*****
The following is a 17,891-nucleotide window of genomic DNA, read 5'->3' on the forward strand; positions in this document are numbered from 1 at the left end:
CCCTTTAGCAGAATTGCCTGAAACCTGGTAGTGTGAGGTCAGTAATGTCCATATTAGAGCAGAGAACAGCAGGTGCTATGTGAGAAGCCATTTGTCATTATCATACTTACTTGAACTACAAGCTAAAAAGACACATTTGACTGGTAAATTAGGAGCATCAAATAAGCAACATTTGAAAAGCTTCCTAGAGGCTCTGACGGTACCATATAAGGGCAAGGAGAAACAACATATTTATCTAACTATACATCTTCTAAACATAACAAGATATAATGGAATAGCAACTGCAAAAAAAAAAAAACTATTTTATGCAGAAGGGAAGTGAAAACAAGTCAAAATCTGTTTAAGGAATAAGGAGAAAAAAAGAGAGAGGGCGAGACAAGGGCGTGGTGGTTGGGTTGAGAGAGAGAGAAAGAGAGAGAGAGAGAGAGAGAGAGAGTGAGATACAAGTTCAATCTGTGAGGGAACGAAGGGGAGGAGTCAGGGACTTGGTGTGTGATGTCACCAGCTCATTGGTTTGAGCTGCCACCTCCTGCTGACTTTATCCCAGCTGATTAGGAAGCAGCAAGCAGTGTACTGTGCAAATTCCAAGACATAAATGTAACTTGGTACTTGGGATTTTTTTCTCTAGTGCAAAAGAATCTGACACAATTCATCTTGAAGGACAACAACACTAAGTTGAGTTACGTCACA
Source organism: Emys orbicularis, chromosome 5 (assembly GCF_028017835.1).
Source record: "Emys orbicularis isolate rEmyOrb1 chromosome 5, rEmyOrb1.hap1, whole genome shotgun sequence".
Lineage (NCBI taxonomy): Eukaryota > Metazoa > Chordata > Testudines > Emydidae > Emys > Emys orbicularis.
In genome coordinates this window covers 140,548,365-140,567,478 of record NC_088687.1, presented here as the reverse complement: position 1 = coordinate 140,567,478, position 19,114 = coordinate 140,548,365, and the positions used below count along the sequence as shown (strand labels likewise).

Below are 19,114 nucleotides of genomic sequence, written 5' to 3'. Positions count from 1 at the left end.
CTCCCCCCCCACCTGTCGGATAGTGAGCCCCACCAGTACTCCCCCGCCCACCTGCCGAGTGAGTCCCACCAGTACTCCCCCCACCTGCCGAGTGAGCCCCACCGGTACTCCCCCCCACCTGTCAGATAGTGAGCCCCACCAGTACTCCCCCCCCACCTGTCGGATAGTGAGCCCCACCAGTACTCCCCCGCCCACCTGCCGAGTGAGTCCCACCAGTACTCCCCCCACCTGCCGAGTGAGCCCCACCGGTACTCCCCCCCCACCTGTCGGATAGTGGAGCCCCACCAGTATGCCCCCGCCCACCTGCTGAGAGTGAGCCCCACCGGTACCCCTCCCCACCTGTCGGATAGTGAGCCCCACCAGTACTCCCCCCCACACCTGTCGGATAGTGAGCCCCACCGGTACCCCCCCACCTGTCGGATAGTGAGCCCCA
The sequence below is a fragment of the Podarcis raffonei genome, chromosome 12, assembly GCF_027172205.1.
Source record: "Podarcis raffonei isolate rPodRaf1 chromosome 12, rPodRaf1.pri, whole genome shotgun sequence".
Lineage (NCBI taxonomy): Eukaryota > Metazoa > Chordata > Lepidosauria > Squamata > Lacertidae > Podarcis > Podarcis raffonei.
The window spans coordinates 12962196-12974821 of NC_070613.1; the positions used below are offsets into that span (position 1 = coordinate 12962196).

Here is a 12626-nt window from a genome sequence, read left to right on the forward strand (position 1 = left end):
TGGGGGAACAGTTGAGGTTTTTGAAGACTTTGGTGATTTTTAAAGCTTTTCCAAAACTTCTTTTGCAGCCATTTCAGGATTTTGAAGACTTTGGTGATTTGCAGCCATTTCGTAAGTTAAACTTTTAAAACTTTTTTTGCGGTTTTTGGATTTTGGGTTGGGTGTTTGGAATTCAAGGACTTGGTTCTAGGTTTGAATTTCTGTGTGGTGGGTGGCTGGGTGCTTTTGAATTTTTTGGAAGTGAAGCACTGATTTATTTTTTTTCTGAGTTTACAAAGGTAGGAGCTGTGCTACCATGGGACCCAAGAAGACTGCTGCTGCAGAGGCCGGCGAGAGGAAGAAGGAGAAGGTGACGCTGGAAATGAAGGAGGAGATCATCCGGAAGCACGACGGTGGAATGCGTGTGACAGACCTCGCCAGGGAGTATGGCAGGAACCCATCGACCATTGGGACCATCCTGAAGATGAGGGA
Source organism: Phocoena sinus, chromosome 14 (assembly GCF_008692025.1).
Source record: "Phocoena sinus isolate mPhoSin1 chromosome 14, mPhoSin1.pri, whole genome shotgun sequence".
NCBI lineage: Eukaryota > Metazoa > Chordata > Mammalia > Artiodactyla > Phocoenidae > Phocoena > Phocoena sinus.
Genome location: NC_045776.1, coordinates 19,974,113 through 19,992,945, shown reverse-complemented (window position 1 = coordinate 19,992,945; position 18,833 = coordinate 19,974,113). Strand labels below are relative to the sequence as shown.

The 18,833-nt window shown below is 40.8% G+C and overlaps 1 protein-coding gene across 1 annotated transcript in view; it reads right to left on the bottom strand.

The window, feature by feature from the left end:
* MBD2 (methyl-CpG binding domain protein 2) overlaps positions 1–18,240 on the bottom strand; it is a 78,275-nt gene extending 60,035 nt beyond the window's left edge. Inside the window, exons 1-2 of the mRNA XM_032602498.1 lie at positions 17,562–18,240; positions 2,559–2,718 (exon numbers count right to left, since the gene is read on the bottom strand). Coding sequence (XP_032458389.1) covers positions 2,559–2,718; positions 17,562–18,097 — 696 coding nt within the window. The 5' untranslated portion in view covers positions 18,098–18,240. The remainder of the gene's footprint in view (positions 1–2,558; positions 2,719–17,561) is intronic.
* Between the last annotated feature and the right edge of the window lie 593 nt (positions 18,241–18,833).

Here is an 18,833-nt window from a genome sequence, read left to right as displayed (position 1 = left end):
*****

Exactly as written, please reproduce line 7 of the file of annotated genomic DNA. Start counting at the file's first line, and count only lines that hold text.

Below are 19,114 nucleotides of genomic sequence, written 5' to 3'. Positions count from 1 at the left end.